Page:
Having Wonderful Crime (1945) – reviewed by George

A murder comedy starring Pat O’Brien, George Murphy, and Carole Landis, this is a fast-paced romp where almost every line is a wisecrack and almost every action has a slapstick element. Right away we learn that our trio of tecs (John J. Malone played by Pat is real, Jake and Helene Justus played by George and Carole are wannabes) has alienated the police department so thoroughly that the police will not respond to Helene’s call to come pick up the hood responsible for the Honeymoon Case. She has the drop on the dude, but he sees his chance when her reaction reveals they aren’t coming, and he throws a vase at her. A slapstick scene follows as first Malone, then Jake, arrive. They leave the bad guy for the cops to find, and split in an attempt to stay out of trouble, and duck into a theater when sirens announce the arrival of the police. They see a magic act where The Great Movel (George Zucco) is supposed to be locked in a cabinet, then reappear in a chair suspended above the audience. A curtain is dropped around the chair and then raised, but the chair is empty. The cabinet is quickly unlocked, but Movel isn’t there either. As the manager alerts everyone that the audience must stay put because he has called the police, people start to flee. The Great Movel’s assistant Gilda Mayfair (Lenore Aubert) speaks briefly with her boyfriend, another assistant, Lance Richards (Richard Martin) as they rush off separately, and the possibility that they might have had something to do with the disappearance is floated about. Malone, Jake, and Helene split too; after all they were hiding from the police in the first place.
Now the newlyweds leave for their honeymoon at the Lenhart Lodge, home of the Water Carnival, and Malone, unwilling to face the cops alone, goes with them! Helene is driving when she runs Gilda off the road, and feeling responsible (she IS responsible!) she insists on taking Gilda and her trunk with them. Helene is nothing if not inventive; she engineers a double suite for the foursome saying that Malone and Gilda are on their honeymoon too.
From there nuttiness prevails as the trunk first has only magic paraphernalia in it, then actually does contain a corpse (the murder is shocking because it’s so real in a day of what I think of as having very primitive special effects), then disappears.
There’s a lovely little continuing gag about one of the Great Movel’s props: a hat which has a potted plant pop out of it, and the film, possibly because it’s only 63 minutes long, sustains its mood of unreality very well. Not the greatest comedy you’ve ever seen, but lots of laughs, so well worth the time it takes to see.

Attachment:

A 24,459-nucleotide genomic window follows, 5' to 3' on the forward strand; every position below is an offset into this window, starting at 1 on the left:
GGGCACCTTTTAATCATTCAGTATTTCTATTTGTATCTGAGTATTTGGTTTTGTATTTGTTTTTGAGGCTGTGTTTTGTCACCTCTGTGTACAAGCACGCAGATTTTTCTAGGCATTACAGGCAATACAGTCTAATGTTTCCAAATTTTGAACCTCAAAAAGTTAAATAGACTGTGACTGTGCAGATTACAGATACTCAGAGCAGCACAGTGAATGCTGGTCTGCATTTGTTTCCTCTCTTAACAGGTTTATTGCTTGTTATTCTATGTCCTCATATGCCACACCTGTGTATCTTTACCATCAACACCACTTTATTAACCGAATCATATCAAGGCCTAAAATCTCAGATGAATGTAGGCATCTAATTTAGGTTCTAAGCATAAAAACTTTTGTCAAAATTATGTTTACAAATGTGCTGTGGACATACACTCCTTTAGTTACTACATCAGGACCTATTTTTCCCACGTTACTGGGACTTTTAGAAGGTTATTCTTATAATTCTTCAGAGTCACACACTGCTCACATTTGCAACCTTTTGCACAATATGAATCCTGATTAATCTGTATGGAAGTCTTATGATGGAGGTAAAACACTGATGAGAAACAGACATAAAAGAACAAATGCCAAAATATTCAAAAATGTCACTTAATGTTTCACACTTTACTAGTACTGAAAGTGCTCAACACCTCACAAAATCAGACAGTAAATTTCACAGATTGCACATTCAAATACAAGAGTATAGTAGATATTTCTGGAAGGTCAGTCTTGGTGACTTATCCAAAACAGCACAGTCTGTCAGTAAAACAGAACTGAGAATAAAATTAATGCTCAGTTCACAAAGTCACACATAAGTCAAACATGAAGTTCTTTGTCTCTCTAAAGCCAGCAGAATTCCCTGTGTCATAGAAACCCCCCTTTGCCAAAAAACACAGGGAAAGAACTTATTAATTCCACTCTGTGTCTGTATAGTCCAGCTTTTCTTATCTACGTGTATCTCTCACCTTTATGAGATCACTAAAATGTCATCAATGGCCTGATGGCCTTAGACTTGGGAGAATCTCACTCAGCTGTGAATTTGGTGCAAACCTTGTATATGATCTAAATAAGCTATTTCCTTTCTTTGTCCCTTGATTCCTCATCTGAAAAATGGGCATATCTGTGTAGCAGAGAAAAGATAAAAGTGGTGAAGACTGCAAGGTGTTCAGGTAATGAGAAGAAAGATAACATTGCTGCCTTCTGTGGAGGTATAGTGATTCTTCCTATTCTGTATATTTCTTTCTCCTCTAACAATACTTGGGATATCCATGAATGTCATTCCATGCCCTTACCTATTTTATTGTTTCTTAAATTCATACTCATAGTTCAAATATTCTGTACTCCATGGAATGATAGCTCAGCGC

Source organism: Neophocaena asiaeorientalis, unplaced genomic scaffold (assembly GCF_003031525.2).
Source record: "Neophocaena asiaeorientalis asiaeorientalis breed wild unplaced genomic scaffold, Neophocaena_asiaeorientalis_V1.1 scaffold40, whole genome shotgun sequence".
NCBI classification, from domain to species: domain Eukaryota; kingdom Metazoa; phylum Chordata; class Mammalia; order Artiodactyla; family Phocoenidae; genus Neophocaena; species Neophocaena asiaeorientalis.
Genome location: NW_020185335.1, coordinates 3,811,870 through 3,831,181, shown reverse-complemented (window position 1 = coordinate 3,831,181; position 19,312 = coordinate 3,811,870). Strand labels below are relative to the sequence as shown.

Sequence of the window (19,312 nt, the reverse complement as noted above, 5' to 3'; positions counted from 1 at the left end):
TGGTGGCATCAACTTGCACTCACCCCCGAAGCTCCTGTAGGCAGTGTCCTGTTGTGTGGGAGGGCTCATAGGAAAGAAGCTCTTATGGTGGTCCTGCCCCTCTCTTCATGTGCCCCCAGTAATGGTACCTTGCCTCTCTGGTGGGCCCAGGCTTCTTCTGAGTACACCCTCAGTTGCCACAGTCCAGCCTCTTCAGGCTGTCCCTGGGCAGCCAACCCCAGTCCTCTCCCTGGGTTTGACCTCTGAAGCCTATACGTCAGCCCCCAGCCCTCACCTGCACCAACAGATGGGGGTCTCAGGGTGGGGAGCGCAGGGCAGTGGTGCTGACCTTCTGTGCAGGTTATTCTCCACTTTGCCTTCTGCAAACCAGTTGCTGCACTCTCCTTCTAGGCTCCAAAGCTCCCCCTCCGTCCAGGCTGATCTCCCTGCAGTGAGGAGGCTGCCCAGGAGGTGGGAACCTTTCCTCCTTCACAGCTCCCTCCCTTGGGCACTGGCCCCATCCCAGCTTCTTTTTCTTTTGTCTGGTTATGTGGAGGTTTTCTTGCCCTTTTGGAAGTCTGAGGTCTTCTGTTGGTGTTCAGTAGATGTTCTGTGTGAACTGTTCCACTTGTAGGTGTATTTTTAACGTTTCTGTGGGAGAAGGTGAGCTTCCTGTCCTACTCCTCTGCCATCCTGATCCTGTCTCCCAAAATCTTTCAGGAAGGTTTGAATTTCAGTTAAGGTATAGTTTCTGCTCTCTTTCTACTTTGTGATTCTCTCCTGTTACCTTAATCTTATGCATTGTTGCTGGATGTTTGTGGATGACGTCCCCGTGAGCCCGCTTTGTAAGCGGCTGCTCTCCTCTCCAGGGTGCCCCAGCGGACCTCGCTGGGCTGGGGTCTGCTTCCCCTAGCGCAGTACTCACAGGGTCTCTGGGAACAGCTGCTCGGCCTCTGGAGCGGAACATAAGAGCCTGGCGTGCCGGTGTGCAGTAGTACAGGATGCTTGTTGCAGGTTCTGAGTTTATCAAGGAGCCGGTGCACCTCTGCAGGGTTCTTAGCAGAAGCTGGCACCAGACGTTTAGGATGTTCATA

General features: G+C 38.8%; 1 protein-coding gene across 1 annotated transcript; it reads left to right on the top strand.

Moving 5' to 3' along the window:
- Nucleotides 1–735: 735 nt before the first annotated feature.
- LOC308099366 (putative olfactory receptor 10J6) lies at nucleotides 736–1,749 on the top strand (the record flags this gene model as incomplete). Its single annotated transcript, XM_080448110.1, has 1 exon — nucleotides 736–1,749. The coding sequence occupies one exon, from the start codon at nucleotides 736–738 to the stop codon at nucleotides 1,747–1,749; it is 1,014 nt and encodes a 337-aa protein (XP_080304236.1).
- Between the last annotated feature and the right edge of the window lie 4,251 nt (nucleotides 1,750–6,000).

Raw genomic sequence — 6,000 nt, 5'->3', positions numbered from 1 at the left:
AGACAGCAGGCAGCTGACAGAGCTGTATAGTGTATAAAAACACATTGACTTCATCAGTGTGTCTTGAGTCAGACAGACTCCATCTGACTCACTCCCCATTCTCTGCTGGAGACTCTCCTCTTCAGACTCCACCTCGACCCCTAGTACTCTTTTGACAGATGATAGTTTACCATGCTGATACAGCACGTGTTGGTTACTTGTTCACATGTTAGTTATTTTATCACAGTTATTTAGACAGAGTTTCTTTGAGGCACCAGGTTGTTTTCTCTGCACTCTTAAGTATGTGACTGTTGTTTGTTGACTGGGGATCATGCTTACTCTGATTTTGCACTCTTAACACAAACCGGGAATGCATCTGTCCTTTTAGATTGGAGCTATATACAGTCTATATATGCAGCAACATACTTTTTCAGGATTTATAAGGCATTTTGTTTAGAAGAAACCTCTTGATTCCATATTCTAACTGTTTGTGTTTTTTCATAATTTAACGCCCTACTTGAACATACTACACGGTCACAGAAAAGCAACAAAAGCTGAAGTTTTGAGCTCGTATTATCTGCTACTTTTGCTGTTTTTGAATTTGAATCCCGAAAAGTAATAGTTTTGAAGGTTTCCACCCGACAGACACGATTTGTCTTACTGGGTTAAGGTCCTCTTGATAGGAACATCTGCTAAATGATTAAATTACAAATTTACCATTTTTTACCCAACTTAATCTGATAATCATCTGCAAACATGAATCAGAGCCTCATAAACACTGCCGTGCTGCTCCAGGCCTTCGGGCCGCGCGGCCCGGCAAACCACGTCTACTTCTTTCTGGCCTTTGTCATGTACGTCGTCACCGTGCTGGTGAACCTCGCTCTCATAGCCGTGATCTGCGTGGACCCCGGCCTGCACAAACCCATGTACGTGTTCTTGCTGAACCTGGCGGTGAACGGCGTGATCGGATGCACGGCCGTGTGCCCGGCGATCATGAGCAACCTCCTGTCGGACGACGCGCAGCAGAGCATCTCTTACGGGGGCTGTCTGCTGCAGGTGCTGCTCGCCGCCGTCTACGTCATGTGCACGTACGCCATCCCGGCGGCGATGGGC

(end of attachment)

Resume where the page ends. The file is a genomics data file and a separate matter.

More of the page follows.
Music by Leigh Harline, Screenplay by Howard J. Green, Stewart Sterling, and Parke Levy,  Original Story by Craig Rice, Directed by Eddie Sutherland.

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Broadway: The Golden Age, By the Legends Who Were There (2004) – reviewed by George

Rick McKay grew up in a small town  in Middle America. There was not a lot to do, and Rick spent a good amount of time in the basement watching old movies, and additional time in the Public Library reading the New York Times. What he saw and read convinced him that Broadway was in a Golden Age. Hadn’t most of the movie stars he admired started on Broadway?
But when he finally moved to Manhattan himself, he found the John Raitt baritones had been replaced by Les Miserables tenors, and that people in cat fur were starring in British imports. So: had there ever really been a Golden Age of Broadway? He set out with a camera, no crew, and over time interviewed the legends of that age. It took five years, but now we all have the result of his quest: this film.
First up: Angela Lansbury: “We didn’t call it the Golden Age, of course, but now I look back I do believe it was.” Kaye Ballard: “When you say Golden Era, I’m not even aware that it was a Golden Era, until you said it. And I think, yes, it was a Golden Era, and there was a camaraderie.”
Many others talk of a camaraderie. Apparently one particular Walgreen’s drug store was a huge meeting place. This would be back in the days when drug stores had lunch counters and you could get coffee and maybe a cinnamon roll and sit in a  booth and talk for as long as you wanted.
Another surprise Rick uncovered is that when he asked people about their acting influences (expecting a variety of answers) most people had a common idol, an actor of such force and naturalness, that you just couldn’t catch her acting: Laurette Taylor. Taylor made three silent movies, and that’s it. But those who saw her on Broadway can still describe the deep impression she made.  Whole performances and single indelible moments have stuck in all of these minds, and yet in Hollywood she couldn’t get arrested. Rick somehow obtained a screen test she did in the 40s, and she seems perfect. But the statement is made that she was so natural, the studio people didn’t believe she was acting at all. Perhaps her greatest triumph was the lead in the original stage production of “The Glass Menagerie” by Tennessee Williams.